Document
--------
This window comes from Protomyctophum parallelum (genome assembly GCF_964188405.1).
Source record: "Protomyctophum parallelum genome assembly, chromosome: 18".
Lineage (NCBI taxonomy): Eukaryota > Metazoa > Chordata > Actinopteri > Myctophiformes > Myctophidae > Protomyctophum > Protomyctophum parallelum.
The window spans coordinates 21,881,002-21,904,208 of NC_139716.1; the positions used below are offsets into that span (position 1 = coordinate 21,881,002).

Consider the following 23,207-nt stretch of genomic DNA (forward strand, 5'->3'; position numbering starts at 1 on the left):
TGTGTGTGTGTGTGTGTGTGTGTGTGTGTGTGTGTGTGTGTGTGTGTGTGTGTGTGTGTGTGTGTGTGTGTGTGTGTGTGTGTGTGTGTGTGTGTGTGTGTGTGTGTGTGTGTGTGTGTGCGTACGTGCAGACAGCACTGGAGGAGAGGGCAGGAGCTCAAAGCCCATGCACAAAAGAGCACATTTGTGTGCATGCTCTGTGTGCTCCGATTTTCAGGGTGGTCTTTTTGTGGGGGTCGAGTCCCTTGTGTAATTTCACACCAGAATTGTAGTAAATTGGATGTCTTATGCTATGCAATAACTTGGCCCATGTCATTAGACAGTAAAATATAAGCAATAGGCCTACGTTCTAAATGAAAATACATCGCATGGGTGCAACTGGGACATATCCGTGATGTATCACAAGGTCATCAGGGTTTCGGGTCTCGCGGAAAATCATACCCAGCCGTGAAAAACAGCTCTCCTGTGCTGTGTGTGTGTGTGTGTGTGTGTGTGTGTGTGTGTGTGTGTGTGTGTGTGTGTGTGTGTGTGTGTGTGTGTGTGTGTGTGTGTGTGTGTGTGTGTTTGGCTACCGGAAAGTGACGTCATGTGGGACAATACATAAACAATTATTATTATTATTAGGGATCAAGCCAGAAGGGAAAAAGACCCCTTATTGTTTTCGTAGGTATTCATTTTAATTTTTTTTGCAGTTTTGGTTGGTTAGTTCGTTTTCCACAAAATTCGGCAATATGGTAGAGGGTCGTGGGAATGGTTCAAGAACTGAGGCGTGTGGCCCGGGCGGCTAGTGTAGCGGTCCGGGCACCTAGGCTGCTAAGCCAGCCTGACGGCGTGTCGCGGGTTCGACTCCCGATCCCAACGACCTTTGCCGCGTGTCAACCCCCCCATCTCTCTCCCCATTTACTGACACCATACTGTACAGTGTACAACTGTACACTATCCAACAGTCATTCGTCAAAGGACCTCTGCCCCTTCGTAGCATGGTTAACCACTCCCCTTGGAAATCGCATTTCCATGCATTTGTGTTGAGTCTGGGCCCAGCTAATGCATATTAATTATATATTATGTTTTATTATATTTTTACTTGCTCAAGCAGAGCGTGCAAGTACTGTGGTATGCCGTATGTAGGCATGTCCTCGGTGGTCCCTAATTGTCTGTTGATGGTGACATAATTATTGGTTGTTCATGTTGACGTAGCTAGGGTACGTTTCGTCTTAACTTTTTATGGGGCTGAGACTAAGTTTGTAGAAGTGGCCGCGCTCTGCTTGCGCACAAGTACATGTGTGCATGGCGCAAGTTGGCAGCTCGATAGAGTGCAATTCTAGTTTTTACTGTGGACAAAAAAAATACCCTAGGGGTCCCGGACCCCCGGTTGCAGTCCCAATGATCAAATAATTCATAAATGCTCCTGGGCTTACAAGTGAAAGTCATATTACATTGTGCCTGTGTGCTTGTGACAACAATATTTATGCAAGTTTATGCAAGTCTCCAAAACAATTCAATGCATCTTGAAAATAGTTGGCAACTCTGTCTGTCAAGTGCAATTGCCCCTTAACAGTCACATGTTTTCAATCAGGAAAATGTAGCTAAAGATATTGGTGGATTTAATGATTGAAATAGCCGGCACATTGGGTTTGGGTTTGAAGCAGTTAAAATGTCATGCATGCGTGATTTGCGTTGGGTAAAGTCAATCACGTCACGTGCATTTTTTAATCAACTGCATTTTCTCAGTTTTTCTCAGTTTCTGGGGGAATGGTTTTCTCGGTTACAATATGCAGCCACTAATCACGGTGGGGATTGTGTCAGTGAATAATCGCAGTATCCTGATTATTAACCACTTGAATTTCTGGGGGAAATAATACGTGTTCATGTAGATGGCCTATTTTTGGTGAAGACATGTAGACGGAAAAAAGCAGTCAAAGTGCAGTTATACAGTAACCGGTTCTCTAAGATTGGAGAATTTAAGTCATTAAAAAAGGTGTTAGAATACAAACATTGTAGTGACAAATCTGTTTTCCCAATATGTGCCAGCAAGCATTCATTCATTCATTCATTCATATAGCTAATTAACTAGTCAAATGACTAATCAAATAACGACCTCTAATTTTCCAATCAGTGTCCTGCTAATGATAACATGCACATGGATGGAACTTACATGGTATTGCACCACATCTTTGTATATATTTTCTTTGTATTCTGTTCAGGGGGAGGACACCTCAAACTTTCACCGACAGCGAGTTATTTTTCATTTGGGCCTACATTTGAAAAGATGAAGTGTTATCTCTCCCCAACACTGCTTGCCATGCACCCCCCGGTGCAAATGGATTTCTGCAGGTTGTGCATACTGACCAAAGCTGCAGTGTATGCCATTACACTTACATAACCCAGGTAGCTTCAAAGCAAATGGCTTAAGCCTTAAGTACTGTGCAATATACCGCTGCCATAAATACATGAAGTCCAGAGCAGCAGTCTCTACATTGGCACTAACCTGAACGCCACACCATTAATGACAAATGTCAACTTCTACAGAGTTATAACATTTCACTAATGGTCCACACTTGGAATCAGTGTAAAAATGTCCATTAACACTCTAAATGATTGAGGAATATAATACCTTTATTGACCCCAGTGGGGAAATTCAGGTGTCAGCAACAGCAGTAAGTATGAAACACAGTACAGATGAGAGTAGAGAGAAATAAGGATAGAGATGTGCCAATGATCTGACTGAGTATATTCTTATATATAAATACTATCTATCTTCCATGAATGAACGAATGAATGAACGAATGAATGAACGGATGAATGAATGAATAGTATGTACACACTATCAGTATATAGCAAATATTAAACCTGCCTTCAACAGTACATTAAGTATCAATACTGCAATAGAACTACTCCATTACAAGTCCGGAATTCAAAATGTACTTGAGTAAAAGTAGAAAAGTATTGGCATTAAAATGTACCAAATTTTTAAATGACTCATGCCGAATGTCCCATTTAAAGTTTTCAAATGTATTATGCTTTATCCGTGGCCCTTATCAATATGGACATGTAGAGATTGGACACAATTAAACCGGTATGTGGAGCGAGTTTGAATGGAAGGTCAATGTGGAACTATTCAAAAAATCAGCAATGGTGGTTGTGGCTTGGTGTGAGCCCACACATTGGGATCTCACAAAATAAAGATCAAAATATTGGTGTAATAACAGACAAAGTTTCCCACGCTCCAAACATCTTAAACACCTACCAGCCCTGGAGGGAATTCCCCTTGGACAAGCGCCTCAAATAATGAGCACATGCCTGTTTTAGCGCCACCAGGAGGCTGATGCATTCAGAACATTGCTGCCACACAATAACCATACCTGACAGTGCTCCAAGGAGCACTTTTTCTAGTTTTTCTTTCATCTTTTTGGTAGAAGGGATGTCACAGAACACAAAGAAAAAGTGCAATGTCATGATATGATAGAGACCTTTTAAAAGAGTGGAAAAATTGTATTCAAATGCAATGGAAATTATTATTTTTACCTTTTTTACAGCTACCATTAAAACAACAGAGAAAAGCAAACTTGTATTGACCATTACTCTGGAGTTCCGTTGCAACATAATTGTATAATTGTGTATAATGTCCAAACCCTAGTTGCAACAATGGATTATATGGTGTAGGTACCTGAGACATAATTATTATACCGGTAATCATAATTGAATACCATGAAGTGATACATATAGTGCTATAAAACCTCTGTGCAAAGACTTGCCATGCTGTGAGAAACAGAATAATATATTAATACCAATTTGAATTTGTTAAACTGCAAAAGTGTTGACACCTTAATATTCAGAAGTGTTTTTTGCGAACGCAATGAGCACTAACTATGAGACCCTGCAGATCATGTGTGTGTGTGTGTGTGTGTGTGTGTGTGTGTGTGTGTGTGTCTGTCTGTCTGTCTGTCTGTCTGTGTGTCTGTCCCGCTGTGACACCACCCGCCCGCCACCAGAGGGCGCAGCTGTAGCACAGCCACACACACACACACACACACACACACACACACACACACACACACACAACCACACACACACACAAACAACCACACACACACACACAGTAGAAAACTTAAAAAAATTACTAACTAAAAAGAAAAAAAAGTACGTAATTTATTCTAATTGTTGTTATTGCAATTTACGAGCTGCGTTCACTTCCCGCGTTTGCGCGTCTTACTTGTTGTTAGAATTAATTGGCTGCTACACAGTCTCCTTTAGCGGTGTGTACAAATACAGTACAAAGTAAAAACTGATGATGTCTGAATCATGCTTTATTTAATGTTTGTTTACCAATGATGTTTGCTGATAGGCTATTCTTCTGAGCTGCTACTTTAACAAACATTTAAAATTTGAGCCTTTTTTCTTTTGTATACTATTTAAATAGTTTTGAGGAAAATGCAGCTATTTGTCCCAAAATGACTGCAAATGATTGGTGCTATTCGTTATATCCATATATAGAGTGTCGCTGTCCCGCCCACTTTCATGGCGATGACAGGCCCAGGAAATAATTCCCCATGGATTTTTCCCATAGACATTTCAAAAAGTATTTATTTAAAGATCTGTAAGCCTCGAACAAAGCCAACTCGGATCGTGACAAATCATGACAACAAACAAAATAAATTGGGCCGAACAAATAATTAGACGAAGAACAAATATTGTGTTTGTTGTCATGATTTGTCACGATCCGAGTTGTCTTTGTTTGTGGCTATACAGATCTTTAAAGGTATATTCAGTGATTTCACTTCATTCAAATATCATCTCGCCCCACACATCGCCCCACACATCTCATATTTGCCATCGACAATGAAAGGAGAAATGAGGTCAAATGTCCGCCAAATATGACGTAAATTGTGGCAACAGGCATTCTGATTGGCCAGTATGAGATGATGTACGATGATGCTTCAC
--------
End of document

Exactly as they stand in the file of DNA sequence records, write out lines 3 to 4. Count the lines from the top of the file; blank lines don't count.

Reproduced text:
Lineage (NCBI taxonomy): Eukaryota > Metazoa > Chordata > Actinopteri > Myctophiformes > Myctophidae > Protomyctophum > Protomyctophum parallelum.
The window spans coordinates 21,881,002-21,904,208 of NC_139716.1; the positions used below are offsets into that span (position 1 = coordinate 21,881,002).